Newspaper article International New York Times

2 Weeks in Las Vegas, Seeking Eyes, Minutes and Contracts ; N.B.A. D-League Fields Select Team Giving Players a Stage to Impress Scouts

Newspaper article International New York Times

2 Weeks in Las Vegas, Seeking Eyes, Minutes and Contracts ; N.B.A. D-League Fields Select Team Giving Players a Stage to Impress Scouts

Article excerpt

The N.B.A. Development League has fielded a summer league team for seven years to provide a stage for the league's players and coaches pursuing N.B.A. contracts.

Scott Morrison, the coach of the D-League Select team at the N.B.A. summer league, delivered a pregame speech that was mostly boilerplate. He reviewed opposing personnel, advising his defenders to avoid leaving their feet on pump fakes. But he also reminded them that it was the playoffs, so the stakes were higher.

"The longer we play," Morrison said Thursday in the locker room, "the more eyes are on us."

For many of the N.B.A. Development League journeymen on the 12- player rosters, that was the key takeaway. They knew the bleachers at Cox Pavilion would be cluttered with scouts and executives from professional teams near and far. Contracts were up for grabs, a prospect that was even more vivid because of one player's absence.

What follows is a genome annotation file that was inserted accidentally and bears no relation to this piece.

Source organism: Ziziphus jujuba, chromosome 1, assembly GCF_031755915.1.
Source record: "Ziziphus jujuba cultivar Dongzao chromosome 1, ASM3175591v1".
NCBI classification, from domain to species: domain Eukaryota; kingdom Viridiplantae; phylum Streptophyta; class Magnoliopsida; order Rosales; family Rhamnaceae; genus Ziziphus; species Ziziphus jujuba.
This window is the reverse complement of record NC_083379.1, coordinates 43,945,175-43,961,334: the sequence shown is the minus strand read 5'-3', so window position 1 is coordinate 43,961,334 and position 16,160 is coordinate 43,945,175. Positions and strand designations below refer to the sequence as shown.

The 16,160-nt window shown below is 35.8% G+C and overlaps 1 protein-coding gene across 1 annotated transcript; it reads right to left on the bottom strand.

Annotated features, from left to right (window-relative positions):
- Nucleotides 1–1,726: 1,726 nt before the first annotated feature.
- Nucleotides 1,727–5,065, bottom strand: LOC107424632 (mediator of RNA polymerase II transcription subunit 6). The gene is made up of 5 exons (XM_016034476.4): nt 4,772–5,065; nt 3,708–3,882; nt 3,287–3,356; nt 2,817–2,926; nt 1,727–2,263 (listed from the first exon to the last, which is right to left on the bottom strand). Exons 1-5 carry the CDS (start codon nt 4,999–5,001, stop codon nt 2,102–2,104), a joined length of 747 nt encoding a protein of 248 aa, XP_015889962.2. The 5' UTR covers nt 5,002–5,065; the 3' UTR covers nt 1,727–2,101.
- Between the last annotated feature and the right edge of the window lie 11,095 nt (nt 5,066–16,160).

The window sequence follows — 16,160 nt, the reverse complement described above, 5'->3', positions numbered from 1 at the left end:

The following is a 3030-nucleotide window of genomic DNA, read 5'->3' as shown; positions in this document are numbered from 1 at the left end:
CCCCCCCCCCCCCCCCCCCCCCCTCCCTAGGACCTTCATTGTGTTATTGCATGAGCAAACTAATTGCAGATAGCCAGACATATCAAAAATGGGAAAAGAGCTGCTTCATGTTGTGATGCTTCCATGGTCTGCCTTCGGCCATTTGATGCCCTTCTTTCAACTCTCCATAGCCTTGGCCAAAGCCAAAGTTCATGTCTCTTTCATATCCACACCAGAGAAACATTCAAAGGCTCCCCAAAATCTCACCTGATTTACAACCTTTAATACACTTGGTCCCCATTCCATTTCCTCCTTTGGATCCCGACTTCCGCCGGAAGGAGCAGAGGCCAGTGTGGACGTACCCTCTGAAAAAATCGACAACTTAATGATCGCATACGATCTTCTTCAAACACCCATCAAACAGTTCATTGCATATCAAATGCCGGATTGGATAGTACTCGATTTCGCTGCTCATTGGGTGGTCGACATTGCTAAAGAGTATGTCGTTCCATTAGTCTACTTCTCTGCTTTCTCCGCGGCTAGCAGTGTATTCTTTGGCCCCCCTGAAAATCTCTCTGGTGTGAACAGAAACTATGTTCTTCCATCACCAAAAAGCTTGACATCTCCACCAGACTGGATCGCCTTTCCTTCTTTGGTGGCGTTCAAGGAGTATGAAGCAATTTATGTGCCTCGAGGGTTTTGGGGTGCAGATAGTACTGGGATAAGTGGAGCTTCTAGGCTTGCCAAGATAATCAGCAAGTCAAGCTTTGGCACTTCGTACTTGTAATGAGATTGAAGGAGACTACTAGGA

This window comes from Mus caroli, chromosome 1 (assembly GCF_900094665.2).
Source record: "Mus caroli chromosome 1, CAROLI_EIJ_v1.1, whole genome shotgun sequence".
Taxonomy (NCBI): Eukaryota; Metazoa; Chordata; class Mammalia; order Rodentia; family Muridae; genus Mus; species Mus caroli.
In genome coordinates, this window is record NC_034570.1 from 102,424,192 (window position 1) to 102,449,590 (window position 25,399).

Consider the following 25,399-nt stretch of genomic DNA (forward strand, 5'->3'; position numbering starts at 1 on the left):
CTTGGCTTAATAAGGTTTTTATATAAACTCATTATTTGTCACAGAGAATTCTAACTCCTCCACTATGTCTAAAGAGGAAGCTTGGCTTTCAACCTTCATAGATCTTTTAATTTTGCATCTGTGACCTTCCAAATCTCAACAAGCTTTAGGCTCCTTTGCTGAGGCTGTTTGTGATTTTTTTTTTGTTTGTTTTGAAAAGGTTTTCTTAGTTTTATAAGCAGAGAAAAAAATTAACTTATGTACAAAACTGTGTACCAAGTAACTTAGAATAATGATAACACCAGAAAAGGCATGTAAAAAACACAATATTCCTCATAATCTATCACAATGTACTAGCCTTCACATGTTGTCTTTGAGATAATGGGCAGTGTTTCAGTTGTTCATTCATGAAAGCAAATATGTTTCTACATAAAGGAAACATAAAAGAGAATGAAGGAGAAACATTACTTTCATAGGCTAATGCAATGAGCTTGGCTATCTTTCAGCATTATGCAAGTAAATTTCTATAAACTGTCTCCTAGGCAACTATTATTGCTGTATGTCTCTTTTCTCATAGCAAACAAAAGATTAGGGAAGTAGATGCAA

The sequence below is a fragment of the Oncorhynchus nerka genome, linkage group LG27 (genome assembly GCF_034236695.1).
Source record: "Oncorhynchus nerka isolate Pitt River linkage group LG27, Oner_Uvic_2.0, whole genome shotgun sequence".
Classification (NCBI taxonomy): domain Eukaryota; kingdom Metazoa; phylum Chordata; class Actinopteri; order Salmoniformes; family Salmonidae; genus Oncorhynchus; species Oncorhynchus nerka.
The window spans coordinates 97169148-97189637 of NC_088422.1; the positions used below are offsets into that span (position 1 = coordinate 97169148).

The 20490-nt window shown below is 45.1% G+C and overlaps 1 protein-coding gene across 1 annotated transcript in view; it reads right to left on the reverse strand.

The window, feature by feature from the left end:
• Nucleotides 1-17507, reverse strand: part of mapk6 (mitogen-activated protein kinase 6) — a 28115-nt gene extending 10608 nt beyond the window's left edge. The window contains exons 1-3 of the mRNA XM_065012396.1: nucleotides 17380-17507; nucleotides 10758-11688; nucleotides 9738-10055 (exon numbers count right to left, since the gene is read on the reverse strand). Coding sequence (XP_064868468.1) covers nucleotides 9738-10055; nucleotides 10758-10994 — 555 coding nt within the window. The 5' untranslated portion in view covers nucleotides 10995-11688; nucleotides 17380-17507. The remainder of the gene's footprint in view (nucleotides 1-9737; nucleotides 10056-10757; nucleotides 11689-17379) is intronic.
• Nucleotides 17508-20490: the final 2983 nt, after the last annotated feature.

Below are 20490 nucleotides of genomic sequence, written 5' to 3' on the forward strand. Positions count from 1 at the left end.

Casey Prather, a forward, had agreed to a deal with a club from Australia's National Basketball League, which meant that he would be supporting his D-League teammates from the bench.

"At the end of the day," Morrison continued, "whether it's summer or winter, that's what the D-League is for and that's what we're all here to do: look for the next step. So we're happy for Casey. But that also means there are opportunities for other guys to step up and take his minutes."

The players gathered at the center of the room and extended their arms: One! Two! Three! Together! Then, as independent contractors in pursuit of two common goals -- a victory and, perhaps more important, gainful employment -- they boarded a freight elevator to the court.

At summer league, everyone is searching for something. Recent draft picks want to gain experience and prove their worth. Second- year players hope to solidify their roles. Free agents long for training-camp invitations and contracts. But nearly all players are affiliated, for at least two weeks, with N.B.A. teams -- all of them, that is, except for the D-Leaguers.

"Being an older vet, summer league's not exactly my favorite thing to do," said Taylor Griffin, a 29-year-old forward who spent last season with the Santa Cruz Warriors, who won the D-League championship. "But if it can help you get a job, you'll do it."

Griffin was joined by the likes of Hasheem Thabeet, the No.2 overall pick in 2009, whose well-chronicled struggles had him toiling most recently with the Grand Rapids Drive, and Scotty Hopson, a guard who set a franchise record last season when he scored 52 points in a game for the Sioux Falls Skyforce.

Hopson, 25, explained the delicate calculation behind his decision to play for the D-League Select team.

"Best opportunity," he said, "for the most minutes."

The D-League has fielded a team for seven consecutive summers. …

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